The complaint that some of the information in the affidavit was hearsay and resulted from the investigation of the offense by the officers does not militate against the validity of the warrant. The production of the credit slips originating in Ohio was the source of the affidavit for the issuance of the warrant. The credit slip produced by the operator of the service station as well as the production of the credit slips from Ohio is, we think, within the guidelines laid down in Jones v. United States, 362 U.S. 257, 4 L.Ed.2d 697, 80 S.Ct. 725; People v. Williams, 27 Ill.2d 542, 190 N.E.2d 303.

• 7 We conclude that probable cause existed for the issuance of the warrant and that the conviction of the defendant based on evidence obtained from the execution of such warrant adequately established the defendant's guilt of the crime of theft and justified the 1 to 5 year sentence. The seizure of the sawed-off shotgun and its admission into evidence before the trial judge although not named in the warrant is immaterial as the sentence imposed was for theft only.

Accordingly, the judgment is affirmed.


CRAVEN, P.J., concurs.

Mr. JUSTICE SIMKINS dissenting:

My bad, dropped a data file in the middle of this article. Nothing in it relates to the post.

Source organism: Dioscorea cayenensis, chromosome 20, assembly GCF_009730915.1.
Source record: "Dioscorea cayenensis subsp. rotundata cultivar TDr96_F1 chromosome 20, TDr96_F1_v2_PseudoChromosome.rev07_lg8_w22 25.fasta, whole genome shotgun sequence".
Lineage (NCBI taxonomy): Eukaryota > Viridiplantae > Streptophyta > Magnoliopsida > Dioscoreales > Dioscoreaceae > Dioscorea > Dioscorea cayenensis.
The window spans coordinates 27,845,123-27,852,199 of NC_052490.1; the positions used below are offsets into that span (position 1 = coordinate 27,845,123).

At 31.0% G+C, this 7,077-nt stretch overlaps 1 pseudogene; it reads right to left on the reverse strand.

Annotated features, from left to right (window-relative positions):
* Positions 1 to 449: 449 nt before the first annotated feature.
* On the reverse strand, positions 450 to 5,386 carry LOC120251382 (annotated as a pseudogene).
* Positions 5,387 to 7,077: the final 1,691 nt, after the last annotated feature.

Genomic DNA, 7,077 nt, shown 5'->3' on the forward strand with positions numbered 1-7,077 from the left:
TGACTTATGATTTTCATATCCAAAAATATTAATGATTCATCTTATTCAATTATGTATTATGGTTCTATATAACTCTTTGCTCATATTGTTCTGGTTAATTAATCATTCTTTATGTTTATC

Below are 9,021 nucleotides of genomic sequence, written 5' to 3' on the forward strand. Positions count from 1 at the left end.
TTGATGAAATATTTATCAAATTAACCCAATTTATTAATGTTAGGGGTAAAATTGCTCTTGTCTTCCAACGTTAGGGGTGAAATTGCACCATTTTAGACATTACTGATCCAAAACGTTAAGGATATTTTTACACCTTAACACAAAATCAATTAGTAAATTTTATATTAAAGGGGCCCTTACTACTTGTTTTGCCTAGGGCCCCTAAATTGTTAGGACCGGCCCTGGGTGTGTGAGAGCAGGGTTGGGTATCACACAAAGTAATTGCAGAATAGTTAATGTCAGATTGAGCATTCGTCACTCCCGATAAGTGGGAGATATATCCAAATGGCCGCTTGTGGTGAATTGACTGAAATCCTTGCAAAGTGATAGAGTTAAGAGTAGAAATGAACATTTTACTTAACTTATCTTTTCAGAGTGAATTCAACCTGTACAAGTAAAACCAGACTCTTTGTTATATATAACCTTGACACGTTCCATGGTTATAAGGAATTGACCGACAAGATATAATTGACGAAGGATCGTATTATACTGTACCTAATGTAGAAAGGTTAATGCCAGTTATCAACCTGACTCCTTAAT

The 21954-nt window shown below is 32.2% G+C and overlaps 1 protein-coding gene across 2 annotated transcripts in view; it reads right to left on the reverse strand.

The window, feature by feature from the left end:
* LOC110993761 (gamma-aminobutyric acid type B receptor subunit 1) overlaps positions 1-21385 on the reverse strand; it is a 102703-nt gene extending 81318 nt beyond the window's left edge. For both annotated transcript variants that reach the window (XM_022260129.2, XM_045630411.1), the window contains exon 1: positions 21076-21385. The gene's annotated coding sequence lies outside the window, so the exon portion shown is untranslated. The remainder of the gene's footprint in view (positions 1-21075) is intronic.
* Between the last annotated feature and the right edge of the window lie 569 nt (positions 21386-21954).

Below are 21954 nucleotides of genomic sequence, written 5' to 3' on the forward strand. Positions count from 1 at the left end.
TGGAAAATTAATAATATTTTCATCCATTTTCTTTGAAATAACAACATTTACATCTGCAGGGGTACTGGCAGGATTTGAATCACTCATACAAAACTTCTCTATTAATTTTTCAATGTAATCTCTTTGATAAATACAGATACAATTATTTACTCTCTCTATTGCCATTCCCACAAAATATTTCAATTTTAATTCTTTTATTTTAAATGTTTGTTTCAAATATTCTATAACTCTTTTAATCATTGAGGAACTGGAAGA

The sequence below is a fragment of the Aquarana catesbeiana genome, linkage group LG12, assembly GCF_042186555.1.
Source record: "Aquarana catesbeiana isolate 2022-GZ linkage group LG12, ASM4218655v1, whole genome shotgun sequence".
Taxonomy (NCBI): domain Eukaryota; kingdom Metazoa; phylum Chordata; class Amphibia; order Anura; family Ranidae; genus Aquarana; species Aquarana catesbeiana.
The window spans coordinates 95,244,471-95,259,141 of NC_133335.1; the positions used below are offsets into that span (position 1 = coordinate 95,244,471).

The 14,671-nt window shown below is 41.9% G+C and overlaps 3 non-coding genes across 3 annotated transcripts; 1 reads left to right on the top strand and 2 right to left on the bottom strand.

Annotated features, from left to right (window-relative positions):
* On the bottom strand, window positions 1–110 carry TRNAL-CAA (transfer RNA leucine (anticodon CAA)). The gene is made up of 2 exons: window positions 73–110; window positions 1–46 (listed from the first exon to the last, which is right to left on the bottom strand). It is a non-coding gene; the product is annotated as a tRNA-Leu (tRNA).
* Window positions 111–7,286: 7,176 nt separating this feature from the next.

I respectfully dissent. Here the question of probable cause relates not to whether a crime had been committed, but rather to an examination of the complaint for search warrant with a view to determine whether or not it established probable cause to believe that the credit cards were to be found in defendant's home. I agree that "Whether or not the issuance of the warrant is too remote from the happening of the event must depend upon all the facts and circumstances of a particular case", and certainly the nature of the criminal activity is pertinent insofar as it may be of a kind which warrants the inference that it is continuing. The question is whether the affidavit here established a basis upon which it could be concluded that the credit cards were probably to be found in defendant's residence some 116 days following their theft, and some 107 days following the use of one of the cards at the Shell Service Station. The affidavit is silent as to whether the Bank Americard was used prior to or after June 13th. The affidavit does not relate the date or dates when the latter card was used. People v. Dolgin (1953), 415 Ill. 434, 114 N.E.2d 369, involved a time lapse of 49 days between the date when information was received of the alleged violation and the application for the warrant. The application alleged the counterfeiting and forgery of cigarette meter stamps, and that the activity was established by purchases of cartons of cigarettes at six retail stores between August 24, 1951, and October 8, 1951. In denying defendant's claim that an unreasonable delay occurred between the securing of this information and the application for the warrant the court stated, "Here the magistrate had before him the evidence that the R & L Tobacco Co. had, over a considerable period of time in an extensive territory, made repeated sales and deliveries of cigarettes bearing counterfeit stamps. We believe there was reasonable cause to believe that this offense was continuing, so that even after the lapse of the time indicated the issuance of the warrant would not be improper." (Emphasis supplied.) (415 Ill. at 442.) I find nothing in the affidavit here which would justify the conclusion that the credit cards had been used repeatedly over a "considerable period of time," and absent that I find no reasonable basis for concluding that the offense was continuing. With reference to the Bank Americard the only statement in the affidavit is "That Mr. Mason has relatives in Dayton, Ohio; that certain charges were made using Bank Americard * * * in several stores in the Dayton, Ohio area, the bills later received * * *." In People v. Morrison (1973), 13 Ill. App.3d 652, 300 N.E.2d 325, this court upheld the validity of a search warrant issued 40 days after the last observation of the defendant's illegal possession of a shotgun with a barrel less than 18 inches in length. However, the affidavit in support of the application for the warrant established that the initial observation had been made in December 1970, and repeated observations had been made between December 1970, and April 1, 1971, which established continuing conduct for a period in excess of one year, a factual circumstance clearly absent in this case. I cannot agree that the affidavit here established a substantial basis upon which the magistrate could conclude that the use of the credit cards had continued and that the cards were therefore probably in the defendant's residence.